- Suffragism beyond Suffrage
Too often, popular accounts of suffragism feature suffrage as the story’s happy resolution. Alice Dunbar-Nelson challenges such formulations through her example and her analysis. Her lifetime of activism and organizing reveals political cultures obscured by amendment historiography with its teleological focus on abstract democratic inclusion. Her writing warns against viewing suffrage as a prize at the end of political struggle rather than as a means of continuing that struggle.
One problem with prioritizing legislative achievements is that it elides what preceded the Nineteenth Amendment, so that suffrage stands in for suffragism in political memory. As feminist scholars like Nancy Isenberg, Martha S. Jones, and Mary Chapman have amply shown, suffrage activism generated myriad outcomes—social, political, and creative—before and after 1920. Dunbar-Nelson helps build that counter-narrative. Her introduction to suffrage through the women’s club movement was typical of Black women, especially in how it combined that cause with others—including anti-lynching and the fights for women’s education and access to the pulpit—in a synergistic web of reforms. Thus, in her June 1896 minutes, which begin “The Phyllis Wheatley Club is doing a lot of work lately,” Dunbar-Nelson (then club secretary Alice Ruth Moore) reports a lecture on suffrage—“the darkly mysterious position of woman’s legal status in the state”—alongside plans for the upcoming National Federation of Afro-American Women Convention, fundraising for a Black hospital wing, and negotiations with local hospitals to train and employ Black nurses and doctors (Moore 7, 8). In 1915, Dunbar-Nelson toured Pennsylvania as a paid lecturer arguing for a state suffrage resolution. The campaign failed. But, as Ellen Gruber Garvey argues, the scrapbook of press clippings that Dunbar-Nelson compiled suggests she considered it a professional success for her public-speaking career. Moreover, she recognized the significance of that success for other Black women (Garvey speculates the scrapbook might have been shared with the girls Dunbar-Nelson taught at Howard High School) and for the primarily white readership of the papers covering her (315–16). Dunbar-Nelson’s suffragism contributed to the broader politicization of individuals and promotion of activist networks. [End Page 292]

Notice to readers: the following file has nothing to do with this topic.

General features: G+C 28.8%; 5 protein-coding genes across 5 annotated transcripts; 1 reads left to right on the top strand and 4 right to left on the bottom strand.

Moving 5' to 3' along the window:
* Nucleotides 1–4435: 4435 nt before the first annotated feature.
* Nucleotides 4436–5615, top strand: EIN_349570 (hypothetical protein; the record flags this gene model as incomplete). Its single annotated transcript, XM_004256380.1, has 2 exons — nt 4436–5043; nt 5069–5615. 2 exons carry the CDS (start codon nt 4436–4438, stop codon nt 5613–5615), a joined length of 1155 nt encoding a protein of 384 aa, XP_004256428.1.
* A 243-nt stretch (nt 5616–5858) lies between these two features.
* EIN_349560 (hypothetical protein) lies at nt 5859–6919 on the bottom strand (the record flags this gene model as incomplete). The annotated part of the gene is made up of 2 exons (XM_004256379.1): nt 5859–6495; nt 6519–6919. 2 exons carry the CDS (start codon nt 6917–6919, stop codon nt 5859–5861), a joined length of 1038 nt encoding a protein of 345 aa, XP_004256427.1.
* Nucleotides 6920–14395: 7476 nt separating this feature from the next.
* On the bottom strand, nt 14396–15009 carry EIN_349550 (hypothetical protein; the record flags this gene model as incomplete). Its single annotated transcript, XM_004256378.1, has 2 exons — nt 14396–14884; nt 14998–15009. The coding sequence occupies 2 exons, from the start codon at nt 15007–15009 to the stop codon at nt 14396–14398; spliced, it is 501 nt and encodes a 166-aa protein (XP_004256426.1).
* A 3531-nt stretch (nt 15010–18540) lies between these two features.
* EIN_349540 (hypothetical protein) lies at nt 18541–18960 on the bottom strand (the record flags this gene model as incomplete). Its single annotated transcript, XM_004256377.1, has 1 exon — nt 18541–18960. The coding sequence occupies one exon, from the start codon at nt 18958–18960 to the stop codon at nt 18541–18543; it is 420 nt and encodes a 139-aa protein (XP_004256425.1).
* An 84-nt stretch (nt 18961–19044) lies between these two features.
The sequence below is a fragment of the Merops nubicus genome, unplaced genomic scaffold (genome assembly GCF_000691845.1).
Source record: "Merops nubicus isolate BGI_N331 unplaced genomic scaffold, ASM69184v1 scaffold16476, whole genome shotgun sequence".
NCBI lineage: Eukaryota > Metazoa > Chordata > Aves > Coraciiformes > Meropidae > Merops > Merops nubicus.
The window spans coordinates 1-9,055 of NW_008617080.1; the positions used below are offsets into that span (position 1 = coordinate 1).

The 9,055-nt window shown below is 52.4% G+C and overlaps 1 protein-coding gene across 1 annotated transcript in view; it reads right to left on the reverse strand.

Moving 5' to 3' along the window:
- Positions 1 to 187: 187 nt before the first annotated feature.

Memorializing the Nineteenth Amendment as the telos of suffragism also overshadows what came after. This includes the often violent measures used to disenfranchise women of color. But it also includes the ongoing electoral activism by women like Dunbar-Nelson, who, Sandra Zagarell shows, became a force in Delaware politics by organizing Black votes to oust state Republicans who failed to support the Dyer Bill, then leveraging the debt owed by newly incumbent Democrats for what Dunbar-Nelson called “the political labors of colored women” (“Delaware” 75). All of this gets eclipsed by the fetish of “women’s” arrival at the finish line in 1920—an effect reinforced by the ideal of suffrage as inclusion in equal, because unmarked, citizenship, and the paradox observed by Karl Marx and others of collectivities fighting for political recognition in their embodied particularity in order to shed these for abstract sameness under the state’s gaze. Wendy Brown frames this as the “I” of identity politics confronting the “We” of “We the People,” a “latent conflict in liberalism between universal representation and individualism” that is only sustainable as long as the constituent terms of the “I” remain unpoliticized (56). We might also imagine it as the reverse: as a narrowing from collective struggle to passive individual impersonality, what Russ Castronovo describes in Necro Citizenship as a normative nineteenth-century “fantasy of democracy” as a place “beyond the disruption, contestation, and unresolved agitation of politics” (xi). Does this fantasy still inflect our view of suffrage history?
To tell the story of how Dunbar-Nelson approached the vote, we may need a method like Derrick Spires’s in The Practice of Citizenship, where he uses Michel de Certeau to theorize Black political identification as an improvised, situated process of becoming rather than a fixed structure viewed from above (4). As a syndicated columnist, Dunbar-Nelson scoffed at those who called women like her “radical . . . meaning they believe in the inherent truths of the Declaration of Independence, and maybe don...